Indiana bats, just hanging out.
According to a filing with the Federal Energy Regulatory Commission, the NEXUS and Rover pipeline projects (and the dozens of other energy infrastructure projects laying claim to Ohio) will "impact habitat for at least 16 federally listed threatened and endangered species
" (on top of 56 state-listed threatened or endangered species, according to additional filings). FERC has approved the environmental impact of both named pipeline projects without comment on the matter of endangered species in Ohio.
And today, we reported
that conservation groups are planning a lawsuit against the federal agencies that auctioned off hundreds of acres of Wayne National Forest (with thousands more to come), zeroing in particularly on the Indiana bat, a federally listed endangered species whose habitat in southern Ohio is inextricably threatened by imminent drilling operations. (Companies were only allowed to bid on public land if they committed to extracting minerals from it. Peaceful conservationists have been fined millions of dollars and jailed
for bidding in these public land auctions.) The Indiana bat is not alone in its predicament, though it's not like bats can argue the matter.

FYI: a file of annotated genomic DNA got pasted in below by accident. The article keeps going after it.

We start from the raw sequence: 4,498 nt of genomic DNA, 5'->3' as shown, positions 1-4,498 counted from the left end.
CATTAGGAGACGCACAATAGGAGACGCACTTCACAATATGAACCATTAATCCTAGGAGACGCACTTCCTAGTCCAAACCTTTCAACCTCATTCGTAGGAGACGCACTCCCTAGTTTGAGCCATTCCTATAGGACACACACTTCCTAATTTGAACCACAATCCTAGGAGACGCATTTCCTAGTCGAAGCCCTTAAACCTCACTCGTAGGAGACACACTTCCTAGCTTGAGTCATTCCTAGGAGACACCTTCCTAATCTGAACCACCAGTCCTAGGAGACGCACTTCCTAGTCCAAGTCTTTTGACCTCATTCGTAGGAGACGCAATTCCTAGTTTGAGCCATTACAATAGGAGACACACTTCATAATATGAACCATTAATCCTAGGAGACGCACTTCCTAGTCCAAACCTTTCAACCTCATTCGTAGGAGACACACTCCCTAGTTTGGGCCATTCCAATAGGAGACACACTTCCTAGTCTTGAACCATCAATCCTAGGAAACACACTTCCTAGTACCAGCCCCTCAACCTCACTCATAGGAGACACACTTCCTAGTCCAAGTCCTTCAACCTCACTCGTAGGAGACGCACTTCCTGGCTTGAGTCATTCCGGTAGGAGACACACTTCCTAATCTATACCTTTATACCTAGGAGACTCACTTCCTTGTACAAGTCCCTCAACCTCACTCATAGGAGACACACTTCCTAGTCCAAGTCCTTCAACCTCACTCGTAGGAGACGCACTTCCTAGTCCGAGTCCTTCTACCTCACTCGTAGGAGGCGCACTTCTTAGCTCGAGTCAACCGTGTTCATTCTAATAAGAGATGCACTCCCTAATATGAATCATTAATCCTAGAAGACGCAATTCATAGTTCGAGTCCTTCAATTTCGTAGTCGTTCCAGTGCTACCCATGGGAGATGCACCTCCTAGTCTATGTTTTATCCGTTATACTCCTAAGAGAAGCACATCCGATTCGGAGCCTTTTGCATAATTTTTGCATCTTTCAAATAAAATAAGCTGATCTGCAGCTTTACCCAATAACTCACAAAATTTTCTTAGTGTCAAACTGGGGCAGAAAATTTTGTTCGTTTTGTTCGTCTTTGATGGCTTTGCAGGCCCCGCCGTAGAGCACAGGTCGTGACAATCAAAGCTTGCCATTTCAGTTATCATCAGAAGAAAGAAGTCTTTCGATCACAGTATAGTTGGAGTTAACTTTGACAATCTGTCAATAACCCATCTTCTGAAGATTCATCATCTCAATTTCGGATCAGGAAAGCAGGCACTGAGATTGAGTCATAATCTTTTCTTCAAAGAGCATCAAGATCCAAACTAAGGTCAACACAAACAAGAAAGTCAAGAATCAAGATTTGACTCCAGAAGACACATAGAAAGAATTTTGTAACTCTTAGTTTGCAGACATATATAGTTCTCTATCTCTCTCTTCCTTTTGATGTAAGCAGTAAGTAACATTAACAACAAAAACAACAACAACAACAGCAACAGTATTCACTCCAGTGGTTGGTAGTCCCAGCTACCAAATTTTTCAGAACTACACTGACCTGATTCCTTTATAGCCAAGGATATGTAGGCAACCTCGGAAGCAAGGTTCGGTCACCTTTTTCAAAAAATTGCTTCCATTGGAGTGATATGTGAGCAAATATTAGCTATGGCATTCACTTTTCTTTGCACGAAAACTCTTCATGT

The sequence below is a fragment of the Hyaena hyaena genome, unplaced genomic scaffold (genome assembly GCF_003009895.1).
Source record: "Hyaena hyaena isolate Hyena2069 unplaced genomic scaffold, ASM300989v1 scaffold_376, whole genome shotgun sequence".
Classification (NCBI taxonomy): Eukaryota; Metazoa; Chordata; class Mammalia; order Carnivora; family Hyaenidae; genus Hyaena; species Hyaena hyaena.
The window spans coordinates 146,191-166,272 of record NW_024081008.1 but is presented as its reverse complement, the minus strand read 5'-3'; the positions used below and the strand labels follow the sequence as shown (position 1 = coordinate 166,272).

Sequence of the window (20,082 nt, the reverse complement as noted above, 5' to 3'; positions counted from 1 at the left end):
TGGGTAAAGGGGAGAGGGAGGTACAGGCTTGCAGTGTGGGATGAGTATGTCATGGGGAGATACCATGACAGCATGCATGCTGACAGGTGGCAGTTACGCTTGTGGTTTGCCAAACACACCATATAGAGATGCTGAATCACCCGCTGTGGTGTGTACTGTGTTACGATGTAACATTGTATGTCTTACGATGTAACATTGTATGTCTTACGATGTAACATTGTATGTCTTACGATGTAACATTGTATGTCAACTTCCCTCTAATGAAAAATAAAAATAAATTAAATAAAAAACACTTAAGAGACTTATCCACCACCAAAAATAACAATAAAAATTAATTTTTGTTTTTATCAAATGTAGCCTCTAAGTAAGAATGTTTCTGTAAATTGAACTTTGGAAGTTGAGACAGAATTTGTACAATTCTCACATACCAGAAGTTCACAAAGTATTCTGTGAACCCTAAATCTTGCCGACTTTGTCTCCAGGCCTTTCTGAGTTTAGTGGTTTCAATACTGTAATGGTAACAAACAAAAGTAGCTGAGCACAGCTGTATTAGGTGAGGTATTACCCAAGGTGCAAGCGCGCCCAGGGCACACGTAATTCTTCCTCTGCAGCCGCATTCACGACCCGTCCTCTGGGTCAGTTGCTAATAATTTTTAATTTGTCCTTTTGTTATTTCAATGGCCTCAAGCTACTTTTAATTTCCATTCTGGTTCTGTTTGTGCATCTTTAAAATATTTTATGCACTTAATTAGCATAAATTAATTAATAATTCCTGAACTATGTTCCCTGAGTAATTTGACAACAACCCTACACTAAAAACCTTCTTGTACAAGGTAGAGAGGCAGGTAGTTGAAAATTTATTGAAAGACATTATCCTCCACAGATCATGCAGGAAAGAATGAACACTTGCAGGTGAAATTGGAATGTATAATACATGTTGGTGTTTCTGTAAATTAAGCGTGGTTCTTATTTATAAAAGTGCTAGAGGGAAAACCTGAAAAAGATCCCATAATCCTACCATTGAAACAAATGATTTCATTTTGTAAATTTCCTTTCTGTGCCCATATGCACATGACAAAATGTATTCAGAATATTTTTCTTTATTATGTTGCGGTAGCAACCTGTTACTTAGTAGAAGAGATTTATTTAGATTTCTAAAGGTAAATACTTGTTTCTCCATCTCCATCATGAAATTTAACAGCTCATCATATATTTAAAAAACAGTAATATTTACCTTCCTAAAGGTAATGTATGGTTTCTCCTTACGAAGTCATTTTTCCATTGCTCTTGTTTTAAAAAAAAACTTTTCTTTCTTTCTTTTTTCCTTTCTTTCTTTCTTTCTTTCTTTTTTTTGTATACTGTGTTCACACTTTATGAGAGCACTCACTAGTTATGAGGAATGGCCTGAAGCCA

That's where the Center for Biological Diversity comes in. That group is one of three threatening the lawsuit in question. Across the U.S., they insist that it's the duty of an array of federal agencies to protect endangered species living on public land.
Many of the pipeline projects and Wayne National Forest drilling permits are still in the process of being finalized, but the Center isn't wasting time in this fight against the federal government.
In more scientific circles, the Indiana bat is known as Myotis sodalis
, which translates roughly as "mouse-eared companion." They're a social and friendly species. Because of that, they travel in packs (up to 500 flapping bats per square foot). And because of that
, they're incredibly vulnerable to human disturbances, like truck traffic and natural gas drilling. Among other places in the region, the Indiana bat lives on land in the Wayne National Forest. Barring a certain outcome of the Center's lawsuit, a drilling boom
“The Indiana bat is already over-stressed by white-nose syndrome and climate change. Summer bat detection rates in Ohio have declined by more than 50 percent since 2011,” Wendy Park, an attorney with the Center for Biological Diversity, said in a public statement. “But instead of protecting this fragile species, the [Bureau of Land Management] and Forest Service are allowing the razing and pollution of important bat habitat in the Wayne for harmful fracking.”
The impending lawsuit seeks to address that conflict in court.